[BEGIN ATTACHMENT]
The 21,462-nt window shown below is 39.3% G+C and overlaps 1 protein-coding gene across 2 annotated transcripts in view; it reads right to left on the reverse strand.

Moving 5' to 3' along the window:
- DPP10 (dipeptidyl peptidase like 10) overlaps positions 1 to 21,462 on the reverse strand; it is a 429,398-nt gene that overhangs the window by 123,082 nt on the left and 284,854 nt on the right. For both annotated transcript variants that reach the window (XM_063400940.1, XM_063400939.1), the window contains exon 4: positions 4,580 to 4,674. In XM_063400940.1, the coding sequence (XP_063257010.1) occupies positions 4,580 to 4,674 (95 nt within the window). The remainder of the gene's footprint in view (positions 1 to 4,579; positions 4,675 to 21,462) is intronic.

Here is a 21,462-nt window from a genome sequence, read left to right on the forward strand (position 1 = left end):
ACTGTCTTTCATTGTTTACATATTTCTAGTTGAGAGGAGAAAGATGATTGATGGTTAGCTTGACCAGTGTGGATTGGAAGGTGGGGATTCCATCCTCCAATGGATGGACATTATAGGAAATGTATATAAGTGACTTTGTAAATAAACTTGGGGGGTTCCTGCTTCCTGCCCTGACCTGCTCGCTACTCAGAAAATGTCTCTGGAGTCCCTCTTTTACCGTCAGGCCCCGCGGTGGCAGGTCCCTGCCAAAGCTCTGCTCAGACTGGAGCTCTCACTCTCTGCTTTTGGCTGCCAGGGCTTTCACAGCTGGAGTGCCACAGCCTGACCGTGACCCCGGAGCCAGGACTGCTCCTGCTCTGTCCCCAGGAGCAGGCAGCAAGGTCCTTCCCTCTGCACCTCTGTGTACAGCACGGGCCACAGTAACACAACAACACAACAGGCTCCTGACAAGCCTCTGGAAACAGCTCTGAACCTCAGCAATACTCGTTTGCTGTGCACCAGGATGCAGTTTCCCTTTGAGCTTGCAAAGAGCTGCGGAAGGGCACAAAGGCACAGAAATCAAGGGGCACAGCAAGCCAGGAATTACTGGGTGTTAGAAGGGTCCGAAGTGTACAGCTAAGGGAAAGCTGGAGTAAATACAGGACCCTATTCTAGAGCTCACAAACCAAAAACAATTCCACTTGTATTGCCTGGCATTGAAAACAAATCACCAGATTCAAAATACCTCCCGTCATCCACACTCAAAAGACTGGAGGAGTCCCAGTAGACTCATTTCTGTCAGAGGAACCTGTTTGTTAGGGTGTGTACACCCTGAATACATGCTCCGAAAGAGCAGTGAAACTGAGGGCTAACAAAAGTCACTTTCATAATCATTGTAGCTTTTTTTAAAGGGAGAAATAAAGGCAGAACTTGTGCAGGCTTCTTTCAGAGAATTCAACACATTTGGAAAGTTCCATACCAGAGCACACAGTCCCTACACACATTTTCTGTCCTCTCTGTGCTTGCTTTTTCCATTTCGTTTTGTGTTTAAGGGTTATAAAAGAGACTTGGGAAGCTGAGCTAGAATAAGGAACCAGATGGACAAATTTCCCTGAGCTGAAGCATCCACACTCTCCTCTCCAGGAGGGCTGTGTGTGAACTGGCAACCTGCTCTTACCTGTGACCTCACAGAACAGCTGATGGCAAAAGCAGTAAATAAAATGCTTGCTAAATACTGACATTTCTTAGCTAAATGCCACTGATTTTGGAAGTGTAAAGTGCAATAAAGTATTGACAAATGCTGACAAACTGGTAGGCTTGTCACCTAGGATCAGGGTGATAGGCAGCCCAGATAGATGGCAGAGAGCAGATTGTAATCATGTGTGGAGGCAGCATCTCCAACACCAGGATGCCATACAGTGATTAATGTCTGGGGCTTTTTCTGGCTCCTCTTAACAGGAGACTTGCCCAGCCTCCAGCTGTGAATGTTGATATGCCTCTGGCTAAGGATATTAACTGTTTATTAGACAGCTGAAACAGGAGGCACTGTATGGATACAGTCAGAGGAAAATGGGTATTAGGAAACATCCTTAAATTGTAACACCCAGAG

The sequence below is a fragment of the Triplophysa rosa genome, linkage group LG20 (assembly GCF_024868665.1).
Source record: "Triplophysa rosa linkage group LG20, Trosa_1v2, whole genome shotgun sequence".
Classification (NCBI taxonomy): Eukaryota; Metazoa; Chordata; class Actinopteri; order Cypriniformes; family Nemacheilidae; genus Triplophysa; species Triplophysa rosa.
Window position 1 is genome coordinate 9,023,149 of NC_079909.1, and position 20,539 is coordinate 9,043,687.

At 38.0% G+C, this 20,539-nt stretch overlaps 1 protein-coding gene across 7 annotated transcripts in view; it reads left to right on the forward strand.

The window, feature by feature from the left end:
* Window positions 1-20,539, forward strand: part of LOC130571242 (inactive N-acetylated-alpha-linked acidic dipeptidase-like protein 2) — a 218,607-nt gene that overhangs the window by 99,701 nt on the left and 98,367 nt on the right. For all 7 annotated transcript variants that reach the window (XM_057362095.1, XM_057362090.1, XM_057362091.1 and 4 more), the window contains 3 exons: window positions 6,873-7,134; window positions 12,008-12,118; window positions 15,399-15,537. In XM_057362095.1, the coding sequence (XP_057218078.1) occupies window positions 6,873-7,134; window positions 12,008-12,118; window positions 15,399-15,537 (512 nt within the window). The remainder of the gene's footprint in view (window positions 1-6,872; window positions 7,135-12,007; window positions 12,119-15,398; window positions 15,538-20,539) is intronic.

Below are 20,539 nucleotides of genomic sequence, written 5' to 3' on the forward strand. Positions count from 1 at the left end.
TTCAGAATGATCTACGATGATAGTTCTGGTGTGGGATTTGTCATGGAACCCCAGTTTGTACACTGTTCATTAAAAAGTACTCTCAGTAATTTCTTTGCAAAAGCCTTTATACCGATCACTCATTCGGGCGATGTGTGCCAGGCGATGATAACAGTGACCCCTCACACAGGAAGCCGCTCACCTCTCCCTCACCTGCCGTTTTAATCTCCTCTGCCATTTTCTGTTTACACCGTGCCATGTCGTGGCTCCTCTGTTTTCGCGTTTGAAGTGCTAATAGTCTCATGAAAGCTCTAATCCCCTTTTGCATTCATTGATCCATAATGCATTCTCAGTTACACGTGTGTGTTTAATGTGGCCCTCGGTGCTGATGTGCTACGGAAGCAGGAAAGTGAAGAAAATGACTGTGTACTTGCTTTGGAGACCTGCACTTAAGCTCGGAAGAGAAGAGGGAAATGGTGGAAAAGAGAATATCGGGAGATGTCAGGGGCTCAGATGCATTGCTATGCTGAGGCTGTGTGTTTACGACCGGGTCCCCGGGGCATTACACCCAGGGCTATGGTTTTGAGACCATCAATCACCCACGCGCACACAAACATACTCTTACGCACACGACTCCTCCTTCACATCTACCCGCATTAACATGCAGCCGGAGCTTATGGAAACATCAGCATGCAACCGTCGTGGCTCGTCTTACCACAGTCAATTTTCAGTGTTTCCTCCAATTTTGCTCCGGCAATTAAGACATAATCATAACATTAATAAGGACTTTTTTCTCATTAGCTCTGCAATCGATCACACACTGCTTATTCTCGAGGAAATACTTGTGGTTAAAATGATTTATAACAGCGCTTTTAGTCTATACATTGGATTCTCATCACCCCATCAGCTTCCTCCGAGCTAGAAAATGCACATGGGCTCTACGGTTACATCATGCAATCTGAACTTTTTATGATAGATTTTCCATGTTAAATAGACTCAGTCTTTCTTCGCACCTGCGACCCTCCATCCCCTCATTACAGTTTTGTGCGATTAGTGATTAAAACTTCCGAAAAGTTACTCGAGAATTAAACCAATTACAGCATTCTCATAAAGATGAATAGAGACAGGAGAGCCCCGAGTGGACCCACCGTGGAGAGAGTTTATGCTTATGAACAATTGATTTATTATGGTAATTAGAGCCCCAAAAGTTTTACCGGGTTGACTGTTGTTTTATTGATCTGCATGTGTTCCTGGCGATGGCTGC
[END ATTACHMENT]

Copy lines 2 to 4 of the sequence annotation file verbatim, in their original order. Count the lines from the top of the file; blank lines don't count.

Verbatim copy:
Moving 5' to 3' along the window:
- DPP10 (dipeptidyl peptidase like 10) overlaps positions 1 to 21,462 on the reverse strand; it is a 429,398-nt gene that overhangs the window by 123,082 nt on the left and 284,854 nt on the right. For both annotated transcript variants that reach the window (XM_063400940.1, XM_063400939.1), the window contains exon 4: positions 4,580 to 4,674. In XM_063400940.1, the coding sequence (XP_063257010.1) occupies positions 4,580 to 4,674 (95 nt within the window). The remainder of the gene's footprint in view (positions 1 to 4,579; positions 4,675 to 21,462) is intronic.

Here is a 21,462-nt window from a genome sequence, read left to right on the forward strand (position 1 = left end):